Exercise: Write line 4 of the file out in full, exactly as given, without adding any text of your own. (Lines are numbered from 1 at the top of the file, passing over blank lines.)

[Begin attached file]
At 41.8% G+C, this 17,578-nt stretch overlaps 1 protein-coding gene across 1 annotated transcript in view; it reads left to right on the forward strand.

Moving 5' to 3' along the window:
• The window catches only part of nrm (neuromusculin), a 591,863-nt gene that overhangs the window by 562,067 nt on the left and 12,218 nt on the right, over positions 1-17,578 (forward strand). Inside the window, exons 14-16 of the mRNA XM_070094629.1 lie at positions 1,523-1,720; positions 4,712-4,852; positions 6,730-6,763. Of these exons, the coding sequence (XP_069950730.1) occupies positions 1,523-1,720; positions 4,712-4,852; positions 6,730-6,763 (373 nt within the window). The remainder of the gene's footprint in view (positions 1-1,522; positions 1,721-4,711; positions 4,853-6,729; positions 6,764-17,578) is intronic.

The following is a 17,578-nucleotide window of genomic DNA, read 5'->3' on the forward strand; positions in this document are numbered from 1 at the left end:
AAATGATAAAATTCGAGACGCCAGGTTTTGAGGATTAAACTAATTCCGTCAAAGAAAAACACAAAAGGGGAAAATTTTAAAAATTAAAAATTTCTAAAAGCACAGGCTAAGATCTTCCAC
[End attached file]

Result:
The following is a 17,578-nucleotide window of genomic DNA, read 5'->3' on the forward strand; positions in this document are numbered from 1 at the left end: